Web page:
Columns Archive

Revise privacy law to expose offenders, block snoops

Last week’s Law Bytes column, which urged Canada’s privacy commissioner to lift the veil of anonymity on targets of well-founded privacy complaints, generated some pointed feedback. Some letter-writers expressed support for the current system, arguing that Canada is better suited to an ombuds-type approach, rather than the more litigious system found in the United States. They maintain that under our current system, “naming names” would not further the privacy interests of Canadians.

Others wrote to voice their support for greater transparency in the privacy enforcement process. The most compelling of these was a letter from one of the 618 individuals who had their e-mail address inadvertently disclosed by a loyalty program. The individual sought compensation from the company and was offered 5,000 frequent-flyer miles. When he responded that he believed his personal privacy was worth more than that, the loyalty program held firm, indicating that that was their best offer.

Unable to pursue a lawsuit against the company, he launched a complaint with the Privacy Commissioner instead. While he now has the satisfaction of a well-founded complaint, he has little else, as the current rules do not provide for compensation. Moreover, the well-founded complaint is merely a finding. Obtaining an enforceable order will require the lawsuit he sought to avoid in the first place.

For this individual, as well as others who have written with similar experiences, Canada’s privacy legislation is simply not good enough. Although the ombuds-type approach provides Canadians with easy access to a privacy advocate, those who have had their privacy rights infringed find that the pursuit of a complaint leaves them without much to show for the effort.

While Canadian businesses would undoubtedly prefer to avoid privacy investigations — they can be time consuming and internally embarrassing — the emerging reality is that for many organizations privacy compliance has ceased to be a serious legal obligation. Instead, for many it is considered a business risk that carries no realistic expectation of serious financial consequences or diminished reputation — a risk that can be managed through minimal compliance and contrition if caught.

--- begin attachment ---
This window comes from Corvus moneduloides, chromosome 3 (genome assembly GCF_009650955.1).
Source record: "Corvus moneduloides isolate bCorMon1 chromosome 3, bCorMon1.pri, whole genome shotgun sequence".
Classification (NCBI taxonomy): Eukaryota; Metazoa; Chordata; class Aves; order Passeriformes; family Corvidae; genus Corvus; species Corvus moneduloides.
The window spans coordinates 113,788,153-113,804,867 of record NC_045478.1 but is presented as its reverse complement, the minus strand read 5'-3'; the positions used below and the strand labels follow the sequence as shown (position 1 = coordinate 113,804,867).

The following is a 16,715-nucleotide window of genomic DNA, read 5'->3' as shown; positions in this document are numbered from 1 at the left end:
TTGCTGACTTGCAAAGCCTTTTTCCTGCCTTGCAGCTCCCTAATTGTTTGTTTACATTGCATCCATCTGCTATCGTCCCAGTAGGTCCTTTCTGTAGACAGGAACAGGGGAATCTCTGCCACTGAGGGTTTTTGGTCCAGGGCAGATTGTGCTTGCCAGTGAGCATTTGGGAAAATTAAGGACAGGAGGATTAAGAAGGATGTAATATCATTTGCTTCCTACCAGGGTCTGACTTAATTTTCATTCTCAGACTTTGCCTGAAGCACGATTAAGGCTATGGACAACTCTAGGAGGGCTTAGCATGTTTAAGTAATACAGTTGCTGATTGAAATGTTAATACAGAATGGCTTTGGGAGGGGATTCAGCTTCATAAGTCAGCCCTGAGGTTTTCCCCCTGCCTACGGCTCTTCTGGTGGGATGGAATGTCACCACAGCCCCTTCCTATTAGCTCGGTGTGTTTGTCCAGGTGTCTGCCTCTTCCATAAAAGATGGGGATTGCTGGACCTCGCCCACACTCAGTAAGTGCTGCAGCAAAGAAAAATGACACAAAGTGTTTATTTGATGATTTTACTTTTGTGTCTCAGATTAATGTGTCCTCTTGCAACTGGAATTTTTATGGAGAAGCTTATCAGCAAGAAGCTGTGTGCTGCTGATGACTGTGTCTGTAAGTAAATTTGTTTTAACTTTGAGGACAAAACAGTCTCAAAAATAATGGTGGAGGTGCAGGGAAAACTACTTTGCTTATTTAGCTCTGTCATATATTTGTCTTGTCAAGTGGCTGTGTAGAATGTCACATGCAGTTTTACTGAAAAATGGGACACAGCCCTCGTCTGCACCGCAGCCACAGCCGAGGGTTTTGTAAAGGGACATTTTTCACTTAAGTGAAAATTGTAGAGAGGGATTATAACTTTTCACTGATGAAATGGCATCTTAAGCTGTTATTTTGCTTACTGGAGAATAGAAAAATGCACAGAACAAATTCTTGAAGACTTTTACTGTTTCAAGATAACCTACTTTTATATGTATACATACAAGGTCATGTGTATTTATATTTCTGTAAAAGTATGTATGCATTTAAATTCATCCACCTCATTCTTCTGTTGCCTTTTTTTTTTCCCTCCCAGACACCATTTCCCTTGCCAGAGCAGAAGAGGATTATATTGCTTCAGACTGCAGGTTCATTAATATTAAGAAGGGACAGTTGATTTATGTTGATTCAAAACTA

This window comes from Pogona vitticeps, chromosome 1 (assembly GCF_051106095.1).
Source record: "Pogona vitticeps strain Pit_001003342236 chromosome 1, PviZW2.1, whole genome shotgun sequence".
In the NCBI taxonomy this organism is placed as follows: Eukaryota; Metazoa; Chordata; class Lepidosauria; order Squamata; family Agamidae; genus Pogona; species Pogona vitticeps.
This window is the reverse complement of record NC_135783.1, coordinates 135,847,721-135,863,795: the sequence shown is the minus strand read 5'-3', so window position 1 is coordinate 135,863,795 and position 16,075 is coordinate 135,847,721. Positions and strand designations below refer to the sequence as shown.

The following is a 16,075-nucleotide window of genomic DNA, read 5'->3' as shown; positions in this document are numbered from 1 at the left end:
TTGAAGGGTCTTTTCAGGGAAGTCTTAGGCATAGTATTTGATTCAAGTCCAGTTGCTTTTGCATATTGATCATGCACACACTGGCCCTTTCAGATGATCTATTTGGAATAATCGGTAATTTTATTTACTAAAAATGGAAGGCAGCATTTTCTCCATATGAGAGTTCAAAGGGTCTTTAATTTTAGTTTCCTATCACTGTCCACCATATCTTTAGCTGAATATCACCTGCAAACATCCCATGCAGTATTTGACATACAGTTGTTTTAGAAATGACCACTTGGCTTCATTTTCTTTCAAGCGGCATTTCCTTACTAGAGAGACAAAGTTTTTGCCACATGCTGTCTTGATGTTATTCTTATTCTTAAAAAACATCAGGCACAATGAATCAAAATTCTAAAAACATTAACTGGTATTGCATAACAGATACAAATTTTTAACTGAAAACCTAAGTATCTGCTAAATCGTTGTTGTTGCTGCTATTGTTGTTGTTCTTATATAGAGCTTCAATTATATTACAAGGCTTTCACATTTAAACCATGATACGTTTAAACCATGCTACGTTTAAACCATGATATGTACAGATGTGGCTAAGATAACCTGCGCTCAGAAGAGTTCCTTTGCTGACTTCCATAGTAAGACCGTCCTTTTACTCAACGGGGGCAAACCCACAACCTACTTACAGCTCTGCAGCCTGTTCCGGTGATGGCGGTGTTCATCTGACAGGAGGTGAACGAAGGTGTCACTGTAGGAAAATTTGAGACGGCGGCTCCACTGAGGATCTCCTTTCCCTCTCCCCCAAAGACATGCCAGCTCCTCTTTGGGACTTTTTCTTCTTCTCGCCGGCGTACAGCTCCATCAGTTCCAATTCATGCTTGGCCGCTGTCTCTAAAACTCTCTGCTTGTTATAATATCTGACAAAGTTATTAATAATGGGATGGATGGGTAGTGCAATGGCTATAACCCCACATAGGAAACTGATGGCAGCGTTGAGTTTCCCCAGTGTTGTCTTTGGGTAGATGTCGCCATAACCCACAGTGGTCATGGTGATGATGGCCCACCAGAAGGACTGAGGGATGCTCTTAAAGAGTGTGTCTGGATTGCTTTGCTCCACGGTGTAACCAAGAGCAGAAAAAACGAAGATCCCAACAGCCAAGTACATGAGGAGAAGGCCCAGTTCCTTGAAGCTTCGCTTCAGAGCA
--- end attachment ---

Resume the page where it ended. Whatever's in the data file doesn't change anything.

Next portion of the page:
It should be noted that Canada is not alone in this regard. Europe, often touted as the global privacy leader, is dotted with countries that have undermined their strong privacy statutes with weak enforcement. The United States, lauded for its tough action in a select number of instances, still does not even feature a national privacy law.

With Industry Minister David Emerson scheduled to lead a parliamentary review of Canada’s privacy legislation in 2006, it is time to consider how Canada can break from the pack by establishing a privacy law framework that combines the societal benefits of a strong privacy commissioner with an enforcement approach that leaves no doubt that privacy compliance is not to be taken lightly.

A starting point in this regard would be to provide the federal privacy commissioner with order making power to award fines and other penalties. The threat of a public order — no anonymity in this new system — would send a powerful message about the value attached to protecting personal privacy. It would also provide individuals with a far more satisfying course of action, removing the feeling of helplessness that the current system engenders.

Order making power would also serve as an important response to the privacy concerns associated with the application of the U.S. Patriot Act. Canadians have expressed fear in recent months that U.S. law could be applied to both U.S. organizations operating in Canada as well as Canadian organizations featuring a U.S. presence. In such situations, a U.S. court could compel the release of personal information to U.S. law enforcement authorities and prohibit the organization from alerting the affected individual to the disclosure.

The British Columbia government last week moved swiftly to address this issue by passing new legislation that places restrictions on the outsourcing of personal information that could fall into U.S. law enforcement hands. The B.C. law provides only a partial solution, however, since it strictly covers personal information collected by the B.C. government.

To address the issue on a national basis, Canadian law must be changed to create what U.S. courts refer to as a “blocking statute.” This places an organization between a proverbial rock and a hard place by establishing competing legal obligations. Canadian privacy legislation could be amended to meet some of the blocking statute requirements by prohibiting organizations from complying with secret U.S. court orders under threat of financial penalty. By empowering the Privacy Commissioner with order making powers, the claims that Canadian organizations cannot comply with U.S. law would carry far more credibility.

Providing the Privacy Commissioner with order making power is not without its risks, however. Foremost among these are the likelihood that more decisions will be challenged in the courts and that targets of complaints will be far less co-operative than they would otherwise be in a less adversarial system.

The current Canadian privacy law framework sits perilously close to alienating individual complainants who see little hope in being made whole after a privacy violation. Canadian businesses, including those who take their privacy commitments seriously, risk being lumped together as non-compliant. While shifting toward a stronger enforcement regime carries risks, the risk of maintaining the status quo is far greater.

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